NYT Editorial Calls Out Pols Promoting Christianity Checks for Refugees

A history lesson.

In an editorial perfectly timed for Thanksgiving, The New York Times calls out what it refers to in its headline as “repugnant religious litmus tests” for Syrian refugees seeking to immigrate to the United States.

The Times sets up its argument with a recent example of a group applying a religious litmus test: that of the terrorists who attacked a hotel in Mali last Friday, killing 18 people. “There were reports,” read the editorial, “that hostages who could recite the Muslim profession of faith were set free; those who could not were killed. That the Islamic State, Al Qaeda, the Taliban or other fanatical Islamist sects measure the worth of a human life according to his or her religious belief is barbaric.”

The editorial board then–I think you know where this is going–circled back to the use of Christianity as a test. “Yet the impulse among American politicians like Jeb Bush and Senator Ted Cruz and Hungary’s prime minister, Viktor Orban, to offer refuge only to Christians fleeing war is as appalling,” it wrote.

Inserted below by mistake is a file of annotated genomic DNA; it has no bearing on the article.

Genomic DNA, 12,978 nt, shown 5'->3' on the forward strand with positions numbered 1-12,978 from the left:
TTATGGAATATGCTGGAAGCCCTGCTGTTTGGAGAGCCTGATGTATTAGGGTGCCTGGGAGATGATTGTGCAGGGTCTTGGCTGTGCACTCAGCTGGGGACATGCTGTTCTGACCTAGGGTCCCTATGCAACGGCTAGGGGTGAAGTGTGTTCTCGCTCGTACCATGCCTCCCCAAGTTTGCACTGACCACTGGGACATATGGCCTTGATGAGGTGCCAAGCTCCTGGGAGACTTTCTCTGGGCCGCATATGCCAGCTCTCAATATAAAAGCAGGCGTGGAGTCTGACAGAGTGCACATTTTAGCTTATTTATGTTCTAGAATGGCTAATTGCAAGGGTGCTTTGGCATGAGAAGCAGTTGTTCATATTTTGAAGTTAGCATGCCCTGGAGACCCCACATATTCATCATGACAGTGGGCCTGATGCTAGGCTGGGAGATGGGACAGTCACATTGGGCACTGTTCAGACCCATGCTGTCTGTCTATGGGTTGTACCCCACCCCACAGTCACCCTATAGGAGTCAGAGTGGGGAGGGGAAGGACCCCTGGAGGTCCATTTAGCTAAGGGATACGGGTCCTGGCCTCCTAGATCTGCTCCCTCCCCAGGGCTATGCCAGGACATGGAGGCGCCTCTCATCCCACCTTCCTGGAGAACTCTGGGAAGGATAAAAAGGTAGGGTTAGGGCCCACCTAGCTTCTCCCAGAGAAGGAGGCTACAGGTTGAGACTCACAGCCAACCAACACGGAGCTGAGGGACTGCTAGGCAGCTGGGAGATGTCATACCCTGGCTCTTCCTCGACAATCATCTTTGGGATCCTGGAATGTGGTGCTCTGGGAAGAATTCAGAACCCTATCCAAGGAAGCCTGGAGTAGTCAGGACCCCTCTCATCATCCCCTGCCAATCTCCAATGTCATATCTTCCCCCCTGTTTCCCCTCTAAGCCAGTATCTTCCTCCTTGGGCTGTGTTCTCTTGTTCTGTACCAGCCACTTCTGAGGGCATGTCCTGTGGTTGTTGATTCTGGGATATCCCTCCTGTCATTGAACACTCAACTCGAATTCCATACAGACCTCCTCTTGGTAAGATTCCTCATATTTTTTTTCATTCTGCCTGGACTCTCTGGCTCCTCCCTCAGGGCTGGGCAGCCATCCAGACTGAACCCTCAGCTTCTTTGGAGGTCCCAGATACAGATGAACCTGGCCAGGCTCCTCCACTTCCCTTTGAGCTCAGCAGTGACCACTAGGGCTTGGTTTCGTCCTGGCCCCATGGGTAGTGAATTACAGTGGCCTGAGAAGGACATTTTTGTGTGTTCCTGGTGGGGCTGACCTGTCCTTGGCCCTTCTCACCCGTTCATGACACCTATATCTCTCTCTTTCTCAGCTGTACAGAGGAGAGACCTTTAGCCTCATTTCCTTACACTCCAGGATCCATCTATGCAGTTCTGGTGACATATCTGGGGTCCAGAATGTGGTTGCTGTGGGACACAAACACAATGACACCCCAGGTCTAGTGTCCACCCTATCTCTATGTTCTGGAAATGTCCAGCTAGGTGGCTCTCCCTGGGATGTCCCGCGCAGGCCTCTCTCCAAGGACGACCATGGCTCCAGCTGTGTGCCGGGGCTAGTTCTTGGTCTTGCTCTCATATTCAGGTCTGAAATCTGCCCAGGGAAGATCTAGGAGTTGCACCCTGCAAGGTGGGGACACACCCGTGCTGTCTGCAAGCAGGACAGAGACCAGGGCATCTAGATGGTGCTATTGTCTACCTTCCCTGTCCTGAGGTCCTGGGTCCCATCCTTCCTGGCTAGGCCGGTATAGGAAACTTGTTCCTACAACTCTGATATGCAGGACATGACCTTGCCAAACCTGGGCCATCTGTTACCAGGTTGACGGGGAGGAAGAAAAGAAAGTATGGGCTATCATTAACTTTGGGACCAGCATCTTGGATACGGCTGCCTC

What followed was a classic argument against the use of religion to single out groups.

There was foundational history:

Many of the first European settlers of North America came to escape an enforced uniformity of religion.

Lessons-of-the-past history:

[It’s a] painful echo of chapters in that history when Americans denied refuge or rights to groups they perceived as “other” — whether Jewish refugees fleeing Nazi Germany, or Japanese-Americans sent to internment camps, or African-Americans long denied equal rights.

The debunking of the Syrian-refugee-as-fifth-column myth:

All the Paris attackers so far identified were born in France or Belgium, and there is no evidence that a Syrian passport found at the attack site belonged to a terrorist.

While talk of flouting First Amendment ideals by allowing in only Christian Syrian refugees has been an argument popular among many Republican presidential hopefuls, at least one Republican has come out against: Senator John McCain. “Are we going to differentiate children by their religion? I don’t think so,” he said last week.

Read the full editorial here.